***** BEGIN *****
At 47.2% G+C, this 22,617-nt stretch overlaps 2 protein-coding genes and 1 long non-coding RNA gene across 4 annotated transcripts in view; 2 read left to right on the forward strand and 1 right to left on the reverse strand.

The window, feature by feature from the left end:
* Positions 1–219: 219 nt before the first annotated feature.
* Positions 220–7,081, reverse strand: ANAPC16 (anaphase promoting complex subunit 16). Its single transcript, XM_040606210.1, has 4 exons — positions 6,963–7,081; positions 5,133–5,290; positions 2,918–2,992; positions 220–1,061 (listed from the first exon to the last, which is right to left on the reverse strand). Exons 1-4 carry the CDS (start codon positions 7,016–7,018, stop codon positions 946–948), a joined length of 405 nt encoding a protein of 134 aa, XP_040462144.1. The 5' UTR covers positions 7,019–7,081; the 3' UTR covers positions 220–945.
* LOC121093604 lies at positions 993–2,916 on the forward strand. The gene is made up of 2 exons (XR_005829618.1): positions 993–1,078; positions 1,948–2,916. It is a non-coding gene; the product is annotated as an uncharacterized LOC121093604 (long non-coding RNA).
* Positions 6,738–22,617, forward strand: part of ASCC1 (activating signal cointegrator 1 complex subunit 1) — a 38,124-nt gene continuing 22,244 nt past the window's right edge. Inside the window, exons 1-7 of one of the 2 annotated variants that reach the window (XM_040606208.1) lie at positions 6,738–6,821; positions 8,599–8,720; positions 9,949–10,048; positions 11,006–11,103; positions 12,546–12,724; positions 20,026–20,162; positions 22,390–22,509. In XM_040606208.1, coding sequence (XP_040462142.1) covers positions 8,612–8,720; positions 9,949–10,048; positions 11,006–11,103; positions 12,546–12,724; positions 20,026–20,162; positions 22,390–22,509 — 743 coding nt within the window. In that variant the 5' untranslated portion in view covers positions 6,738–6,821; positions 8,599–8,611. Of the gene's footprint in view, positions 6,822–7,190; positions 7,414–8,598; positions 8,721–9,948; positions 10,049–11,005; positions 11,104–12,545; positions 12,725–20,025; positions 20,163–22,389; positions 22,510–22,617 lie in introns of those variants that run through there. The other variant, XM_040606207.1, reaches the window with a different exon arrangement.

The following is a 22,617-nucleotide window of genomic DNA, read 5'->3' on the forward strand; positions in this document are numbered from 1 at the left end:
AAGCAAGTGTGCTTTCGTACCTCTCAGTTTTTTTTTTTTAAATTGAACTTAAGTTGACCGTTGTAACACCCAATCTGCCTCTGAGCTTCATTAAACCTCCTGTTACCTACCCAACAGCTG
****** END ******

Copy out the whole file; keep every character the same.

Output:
At 47.2% G+C, this 22,617-nt stretch overlaps 2 protein-coding genes and 1 long non-coding RNA gene across 4 annotated transcripts in view; 2 read left to right on the forward strand and 1 right to left on the reverse strand.

The window, feature by feature from the left end:
* Positions 1–219: 219 nt before the first annotated feature.
* Positions 220–7,081, reverse strand: ANAPC16 (anaphase promoting complex subunit 16). Its single transcript, XM_040606210.1, has 4 exons — positions 6,963–7,081; positions 5,133–5,290; positions 2,918–2,992; positions 220–1,061 (listed from the first exon to the last, which is right to left on the reverse strand). Exons 1-4 carry the CDS (start codon positions 7,016–7,018, stop codon positions 946–948), a joined length of 405 nt encoding a protein of 134 aa, XP_040462144.1. The 5' UTR covers positions 7,019–7,081; the 3' UTR covers positions 220–945.
* LOC121093604 lies at positions 993–2,916 on the forward strand. The gene is made up of 2 exons (XR_005829618.1): positions 993–1,078; positions 1,948–2,916. It is a non-coding gene; the product is annotated as an uncharacterized LOC121093604 (long non-coding RNA).
* Positions 6,738–22,617, forward strand: part of ASCC1 (activating signal cointegrator 1 complex subunit 1) — a 38,124-nt gene continuing 22,244 nt past the window's right edge. Inside the window, exons 1-7 of one of the 2 annotated variants that reach the window (XM_040606208.1) lie at positions 6,738–6,821; positions 8,599–8,720; positions 9,949–10,048; positions 11,006–11,103; positions 12,546–12,724; positions 20,026–20,162; positions 22,390–22,509. In XM_040606208.1, coding sequence (XP_040462142.1) covers positions 8,612–8,720; positions 9,949–10,048; positions 11,006–11,103; positions 12,546–12,724; positions 20,026–20,162; positions 22,390–22,509 — 743 coding nt within the window. In that variant the 5' untranslated portion in view covers positions 6,738–6,821; positions 8,599–8,611. Of the gene's footprint in view, positions 6,822–7,190; positions 7,414–8,598; positions 8,721–9,948; positions 10,049–11,005; positions 11,104–12,545; positions 12,725–20,025; positions 20,163–22,389; positions 22,510–22,617 lie in introns of those variants that run through there. The other variant, XM_040606207.1, reaches the window with a different exon arrangement.

The following is a 22,617-nucleotide window of genomic DNA, read 5'->3' on the forward strand; positions in this document are numbered from 1 at the left end:
AAGCAAGTGTGCTTTCGTACCTCTCAGTTTTTTTTTTTTAAATTGAACTTAAGTTGACCGTTGTAACACCCAATCTGCCTCTGAGCTTCATTAAACCTCCTGTTACCTACCCAACAGCTG